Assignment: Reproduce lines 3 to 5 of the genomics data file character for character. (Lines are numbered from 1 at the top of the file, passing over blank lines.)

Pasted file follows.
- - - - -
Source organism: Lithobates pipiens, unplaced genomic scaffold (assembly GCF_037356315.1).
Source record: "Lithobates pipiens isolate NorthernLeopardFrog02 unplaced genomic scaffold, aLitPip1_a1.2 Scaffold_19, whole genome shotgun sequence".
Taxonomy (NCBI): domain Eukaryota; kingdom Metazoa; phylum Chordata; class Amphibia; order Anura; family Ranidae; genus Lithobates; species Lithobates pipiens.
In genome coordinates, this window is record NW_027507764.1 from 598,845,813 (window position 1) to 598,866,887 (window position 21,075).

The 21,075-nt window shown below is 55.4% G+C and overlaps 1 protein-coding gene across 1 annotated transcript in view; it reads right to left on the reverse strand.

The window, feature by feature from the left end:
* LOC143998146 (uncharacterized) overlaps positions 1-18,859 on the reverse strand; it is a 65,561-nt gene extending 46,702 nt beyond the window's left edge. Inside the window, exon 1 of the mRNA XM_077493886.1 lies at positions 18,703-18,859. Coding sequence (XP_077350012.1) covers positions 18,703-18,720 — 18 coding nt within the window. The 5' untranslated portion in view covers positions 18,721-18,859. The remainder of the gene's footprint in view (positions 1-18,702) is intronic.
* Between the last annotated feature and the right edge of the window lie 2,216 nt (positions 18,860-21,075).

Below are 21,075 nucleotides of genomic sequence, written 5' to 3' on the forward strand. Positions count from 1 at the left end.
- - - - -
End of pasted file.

Taxonomy (NCBI): domain Eukaryota; kingdom Metazoa; phylum Chordata; class Amphibia; order Anura; family Ranidae; genus Lithobates; species Lithobates pipiens.
In genome coordinates, this window is record NW_027507764.1 from 598,845,813 (window position 1) to 598,866,887 (window position 21,075).

The 21,075-nt window shown below is 55.4% G+C and overlaps 1 protein-coding gene across 1 annotated transcript in view; it reads right to left on the reverse strand.